Joel: Why did you want to play Emile de Becque in the National Tour of South Pacific?
David: I love going back to places like The Academy of Music in Philadelphia, or The Kennedy Center, or the Ahmanson Music Center in LA. These are all places where I have performed opera and concert works before – and in DC I performed with The National Symphony with Leonard Slatkin, and The Washington Concert Opera with Placido Domingo. Placido has brought me out many times to LA and has been a big supporter of my career and my work.
It’s the perfect role because it was written for an opera singer. French is my second language. I lived most of my professional career in Paris, and have maintained my ties there for twenty years. I have a wife of French ethnicity. I’m the age of the character, I have two kids who are the same age as Ngana and Jerome – the kids in the show. So there were so many things that allowed me to inhabit this role. In addition to the fact that is so perfectly written – the most iconic height of musical theatre writing.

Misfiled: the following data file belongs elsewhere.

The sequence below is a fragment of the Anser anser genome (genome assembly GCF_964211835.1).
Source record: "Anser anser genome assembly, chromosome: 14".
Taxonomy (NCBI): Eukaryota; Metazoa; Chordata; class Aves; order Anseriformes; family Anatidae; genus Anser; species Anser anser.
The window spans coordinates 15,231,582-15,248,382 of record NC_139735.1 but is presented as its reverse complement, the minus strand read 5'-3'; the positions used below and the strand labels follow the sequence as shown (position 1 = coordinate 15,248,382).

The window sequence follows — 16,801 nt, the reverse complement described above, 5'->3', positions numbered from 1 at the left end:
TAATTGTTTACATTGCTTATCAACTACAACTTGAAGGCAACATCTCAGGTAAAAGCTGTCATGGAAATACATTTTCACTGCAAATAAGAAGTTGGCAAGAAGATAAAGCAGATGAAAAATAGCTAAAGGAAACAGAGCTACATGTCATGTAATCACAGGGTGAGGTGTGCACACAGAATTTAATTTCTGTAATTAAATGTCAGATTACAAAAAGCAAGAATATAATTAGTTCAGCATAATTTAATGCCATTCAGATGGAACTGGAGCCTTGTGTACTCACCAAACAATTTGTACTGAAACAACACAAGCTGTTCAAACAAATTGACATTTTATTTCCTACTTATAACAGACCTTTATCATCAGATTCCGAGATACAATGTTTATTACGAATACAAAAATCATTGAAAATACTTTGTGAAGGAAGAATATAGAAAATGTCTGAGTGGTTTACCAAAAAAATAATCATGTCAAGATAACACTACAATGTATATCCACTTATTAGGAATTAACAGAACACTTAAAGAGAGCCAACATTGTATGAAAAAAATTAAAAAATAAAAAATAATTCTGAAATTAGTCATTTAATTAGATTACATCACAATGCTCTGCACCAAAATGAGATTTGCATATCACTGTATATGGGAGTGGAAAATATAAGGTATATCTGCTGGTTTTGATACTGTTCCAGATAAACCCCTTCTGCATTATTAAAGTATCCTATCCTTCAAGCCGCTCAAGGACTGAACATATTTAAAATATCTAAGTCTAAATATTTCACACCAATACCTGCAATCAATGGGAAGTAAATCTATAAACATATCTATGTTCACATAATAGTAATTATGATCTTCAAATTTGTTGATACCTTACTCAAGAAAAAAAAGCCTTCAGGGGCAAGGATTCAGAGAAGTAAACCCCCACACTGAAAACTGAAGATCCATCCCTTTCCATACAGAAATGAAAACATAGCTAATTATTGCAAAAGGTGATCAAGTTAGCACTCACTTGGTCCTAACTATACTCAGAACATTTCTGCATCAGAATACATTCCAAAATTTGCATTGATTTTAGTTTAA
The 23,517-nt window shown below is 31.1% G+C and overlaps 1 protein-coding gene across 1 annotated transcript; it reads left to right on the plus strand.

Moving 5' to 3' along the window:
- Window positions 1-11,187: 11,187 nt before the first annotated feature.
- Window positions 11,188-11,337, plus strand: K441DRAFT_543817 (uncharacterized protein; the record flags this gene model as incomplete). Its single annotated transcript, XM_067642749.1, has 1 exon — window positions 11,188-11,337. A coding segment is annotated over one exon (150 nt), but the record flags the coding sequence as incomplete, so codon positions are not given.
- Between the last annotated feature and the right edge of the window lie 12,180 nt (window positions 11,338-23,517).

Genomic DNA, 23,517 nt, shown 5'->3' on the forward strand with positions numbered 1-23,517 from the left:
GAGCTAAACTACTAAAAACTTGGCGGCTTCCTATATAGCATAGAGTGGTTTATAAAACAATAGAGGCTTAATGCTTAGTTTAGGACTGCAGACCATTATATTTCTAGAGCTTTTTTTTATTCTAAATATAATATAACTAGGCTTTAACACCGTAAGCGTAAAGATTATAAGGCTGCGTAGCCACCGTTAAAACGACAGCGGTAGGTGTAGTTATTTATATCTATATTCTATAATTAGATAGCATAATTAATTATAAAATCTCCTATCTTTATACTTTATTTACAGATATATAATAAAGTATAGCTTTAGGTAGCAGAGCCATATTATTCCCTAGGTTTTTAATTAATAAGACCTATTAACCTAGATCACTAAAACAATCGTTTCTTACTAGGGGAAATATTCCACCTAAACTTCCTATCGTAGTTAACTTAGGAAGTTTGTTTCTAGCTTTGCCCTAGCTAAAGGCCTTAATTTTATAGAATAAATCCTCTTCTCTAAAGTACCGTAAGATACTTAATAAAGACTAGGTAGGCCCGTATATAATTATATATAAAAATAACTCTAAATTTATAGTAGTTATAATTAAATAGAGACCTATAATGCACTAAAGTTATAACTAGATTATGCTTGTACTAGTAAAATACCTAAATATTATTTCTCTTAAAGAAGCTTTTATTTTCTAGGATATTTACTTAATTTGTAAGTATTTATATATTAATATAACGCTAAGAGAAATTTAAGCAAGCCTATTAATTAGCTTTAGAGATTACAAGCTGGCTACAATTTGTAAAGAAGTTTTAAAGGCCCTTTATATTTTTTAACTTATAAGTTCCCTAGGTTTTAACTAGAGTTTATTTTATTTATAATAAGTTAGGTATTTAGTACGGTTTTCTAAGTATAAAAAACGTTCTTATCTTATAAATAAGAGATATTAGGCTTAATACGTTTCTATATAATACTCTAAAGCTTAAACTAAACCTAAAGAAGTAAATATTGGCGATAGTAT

Every single song in this show is a major ‘hit’: From “Twin Soliloquies”, to “A Cockeyed Optimist”, to “Some Enchanted Evening”, “Bali H’ai”, to “Younger than Spring Time”, to “There Is Nothing Like a Dame” to “This Nearly Was Mine”, to “You Have To Be Carefully Taught”…
Joel: It’s amazing isn’t it?
David: To “I’m Gonna Wash That Man Right Outta My Hair,” and I could go on and on. All these songs were so iconic that they were taken out of the context of the book and were recorded by all the top artists of the day, and continue to be interpreted by the artists of today.